Online dating is popular, but for women, it's also a chore. Not only do most dating sites require more than one profile photo up front, but there are also lengthy questionnaires to fill out when signing up. There is also the fact that women on dating sites often get sexist and harassing messages from men.

One Seattle-based startup wants to change that. Siren, a new dating app, puts women in charge of online dating. The app allows women to control who sees their photos and who communicates with them.

After navigating the world of other online dating sites, Susie Lee and Katrina Hess created Siren specifically for women like themselves, creating an online dating space where women can feel safe and comfortable.

Lee has horror stories about time spent on other dating sites. Because she's Korean American, she often received harassing messages. She also found that after signing up for OKCupid, a popular dating website, some of her personal information ended up public via a Google image search.

"I didn't feel safe on these sites. I felt really exposed," says Lee. "Especially as an Asian woman, you put your picture up there and suddenly like 'Asian fantasy' would come up."

Lee and Hess are counting on the fact that many women have similar experiences with dating apps and websites. In 2013, Pew Research polled online dating users and found that 42 percent of women on online dating sites received messages that made them uncomfortable.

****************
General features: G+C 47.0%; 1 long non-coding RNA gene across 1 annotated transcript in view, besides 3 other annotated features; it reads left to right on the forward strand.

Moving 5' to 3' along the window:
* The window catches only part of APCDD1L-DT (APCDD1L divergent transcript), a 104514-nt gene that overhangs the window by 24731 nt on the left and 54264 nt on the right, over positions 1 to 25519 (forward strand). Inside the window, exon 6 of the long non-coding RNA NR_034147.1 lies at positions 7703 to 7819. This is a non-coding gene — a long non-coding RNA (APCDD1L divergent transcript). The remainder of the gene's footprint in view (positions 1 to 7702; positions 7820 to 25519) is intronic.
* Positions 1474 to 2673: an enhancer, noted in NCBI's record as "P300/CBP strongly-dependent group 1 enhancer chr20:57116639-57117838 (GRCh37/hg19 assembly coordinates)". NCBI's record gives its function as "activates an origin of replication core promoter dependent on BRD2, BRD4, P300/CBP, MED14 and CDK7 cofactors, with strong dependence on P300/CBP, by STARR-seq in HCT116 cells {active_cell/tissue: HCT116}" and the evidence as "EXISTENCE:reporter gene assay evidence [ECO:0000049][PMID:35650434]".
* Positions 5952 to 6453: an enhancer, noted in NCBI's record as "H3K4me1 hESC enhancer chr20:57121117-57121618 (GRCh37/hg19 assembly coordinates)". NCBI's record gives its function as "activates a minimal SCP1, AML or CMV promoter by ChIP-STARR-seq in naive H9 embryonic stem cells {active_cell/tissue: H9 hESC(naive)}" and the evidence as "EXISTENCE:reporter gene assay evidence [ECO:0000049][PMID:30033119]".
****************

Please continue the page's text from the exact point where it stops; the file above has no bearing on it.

Lee and Hess also feel that even Tinder, which only allows communication between two people who've followed each other, doesn't go far enough to protect women's privacy and make them feel safe in that environment.

One important feature of Siren is its policy about user photos. A woman's photo is only shared once she feels comfortable with a male user and his profile. And only one photo is ever uploaded. This protects her privacy and focuses the online dating experience more on communication, as well as questions answered by each user of the app.

Siren also gets rid of the lengthy questionnaire in lieu of questions that change daily, as well as video challenges.

Siren allows women to post what they want at any given time to men they're interested in.

"Siren's touchstones always reference what I discern works in real life," says Lee. "Give women the chance to send subtle cues of interest, men to show off a little of who they are, friends to recommend good men and people to make each other smile."

Siren is currently in private beta as an iPhone app, but an Android version, along with a nationwide rollout, is also planned.

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